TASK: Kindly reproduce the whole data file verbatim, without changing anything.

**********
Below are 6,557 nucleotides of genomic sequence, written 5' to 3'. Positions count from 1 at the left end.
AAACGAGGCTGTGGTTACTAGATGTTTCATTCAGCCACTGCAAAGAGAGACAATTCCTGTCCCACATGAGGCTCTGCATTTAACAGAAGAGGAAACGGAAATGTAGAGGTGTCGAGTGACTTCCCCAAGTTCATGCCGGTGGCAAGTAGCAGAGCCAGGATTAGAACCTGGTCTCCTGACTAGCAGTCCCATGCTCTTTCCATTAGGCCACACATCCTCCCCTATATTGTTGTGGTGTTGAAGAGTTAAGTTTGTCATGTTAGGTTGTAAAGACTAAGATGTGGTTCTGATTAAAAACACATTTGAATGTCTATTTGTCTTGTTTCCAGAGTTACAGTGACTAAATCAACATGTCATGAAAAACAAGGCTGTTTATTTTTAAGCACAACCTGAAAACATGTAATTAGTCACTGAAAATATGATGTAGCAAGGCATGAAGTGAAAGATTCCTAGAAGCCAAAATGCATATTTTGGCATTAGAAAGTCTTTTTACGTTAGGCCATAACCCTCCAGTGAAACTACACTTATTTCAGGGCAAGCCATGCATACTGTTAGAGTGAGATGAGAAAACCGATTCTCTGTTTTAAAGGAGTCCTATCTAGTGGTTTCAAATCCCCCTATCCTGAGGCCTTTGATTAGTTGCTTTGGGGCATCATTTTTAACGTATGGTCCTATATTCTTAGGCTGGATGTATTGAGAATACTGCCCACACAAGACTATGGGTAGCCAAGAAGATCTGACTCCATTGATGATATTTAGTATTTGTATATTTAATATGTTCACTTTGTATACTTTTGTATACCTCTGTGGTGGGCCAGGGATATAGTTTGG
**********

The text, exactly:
Below are 6,557 nucleotides of genomic sequence, written 5' to 3'. Positions count from 1 at the left end.
AAACGAGGCTGTGGTTACTAGATGTTTCATTCAGCCACTGCAAAGAGAGACAATTCCTGTCCCACATGAGGCTCTGCATTTAACAGAAGAGGAAACGGAAATGTAGAGGTGTCGAGTGACTTCCCCAAGTTCATGCCGGTGGCAAGTAGCAGAGCCAGGATTAGAACCTGGTCTCCTGACTAGCAGTCCCATGCTCTTTCCATTAGGCCACACATCCTCCCCTATATTGTTGTGGTGTTGAAGAGTTAAGTTTGTCATGTTAGGTTGTAAAGACTAAGATGTGGTTCTGATTAAAAACACATTTGAATGTCTATTTGTCTTGTTTCCAGAGTTACAGTGACTAAATCAACATGTCATGAAAAACAAGGCTGTTTATTTTTAAGCACAACCTGAAAACATGTAATTAGTCACTGAAAATATGATGTAGCAAGGCATGAAGTGAAAGATTCCTAGAAGCCAAAATGCATATTTTGGCATTAGAAAGTCTTTTTACGTTAGGCCATAACCCTCCAGTGAAACTACACTTATTTCAGGGCAAGCCATGCATACTGTTAGAGTGAGATGAGAAAACCGATTCTCTGTTTTAAAGGAGTCCTATCTAGTGGTTTCAAATCCCCCTATCCTGAGGCCTTTGATTAGTTGCTTTGGGGCATCATTTTTAACGTATGGTCCTATATTCTTAGGCTGGATGTATTGAGAATACTGCCCACACAAGACTATGGGTAGCCAAGAAGATCTGACTCCATTGATGATATTTAGTATTTGTATATTTAATATGTTCACTTTGTATACTTTTGTATACCTCTGTGGTGGGCCAGGGATATAGTTTGG